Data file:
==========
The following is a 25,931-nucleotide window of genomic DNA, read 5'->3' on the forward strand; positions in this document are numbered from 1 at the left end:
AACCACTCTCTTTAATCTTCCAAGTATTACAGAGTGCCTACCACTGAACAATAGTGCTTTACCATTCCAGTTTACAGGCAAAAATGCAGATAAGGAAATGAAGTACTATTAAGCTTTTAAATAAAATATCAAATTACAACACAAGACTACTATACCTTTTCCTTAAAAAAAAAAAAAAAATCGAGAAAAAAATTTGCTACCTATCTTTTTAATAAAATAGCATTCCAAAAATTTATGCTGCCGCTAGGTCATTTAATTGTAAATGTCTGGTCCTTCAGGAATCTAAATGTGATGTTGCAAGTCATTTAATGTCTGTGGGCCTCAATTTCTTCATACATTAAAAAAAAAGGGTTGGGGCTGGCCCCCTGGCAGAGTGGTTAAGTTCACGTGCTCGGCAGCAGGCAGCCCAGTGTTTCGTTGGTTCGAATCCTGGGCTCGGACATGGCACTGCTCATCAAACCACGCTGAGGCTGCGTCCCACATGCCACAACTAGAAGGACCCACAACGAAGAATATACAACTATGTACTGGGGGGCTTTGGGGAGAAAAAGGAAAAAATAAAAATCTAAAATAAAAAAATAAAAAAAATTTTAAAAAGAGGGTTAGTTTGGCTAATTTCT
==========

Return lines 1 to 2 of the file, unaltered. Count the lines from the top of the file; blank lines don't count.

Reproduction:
The following is a 25,931-nucleotide window of genomic DNA, read 5'->3' on the forward strand; positions in this document are numbered from 1 at the left end:
AACCACTCTCTTTAATCTTCCAAGTATTACAGAGTGCCTACCACTGAACAATAGTGCTTTACCATTCCAGTTTACAGGCAAAAATGCAGATAAGGAAATGAAGTACTATTAAGCTTTTAAATAAAATATCAAATTACAACACAAGACTACTATACCTTTTCCTTAAAAAAAAAAAAAAAATCGAGAAAAAAATTTGCTACCTATCTTTTTAATAAAATAGCATTCCAAAAATTTATGCTGCCGCTAGGTCATTTAATTGTAAATGTCTGGTCCTTCAGGAATCTAAATGTGATGTTGCAAGTCATTTAATGTCTGTGGGCCTCAATTTCTTCATACATTAAAAAAAAAGGGTTGGGGCTGGCCCCCTGGCAGAGTGGTTAAGTTCACGTGCTCGGCAGCAGGCAGCCCAGTGTTTCGTTGGTTCGAATCCTGGGCTCGGACATGGCACTGCTCATCAAACCACGCTGAGGCTGCGTCCCACATGCCACAACTAGAAGGACCCACAACGAAGAATATACAACTATGTACTGGGGGGCTTTGGGGAGAAAAAGGAAAAAATAAAAATCTAAAATAAAAAAATAAAAAAAATTTTAAAAAGAGGGTTAGTTTGGCTAATTTCT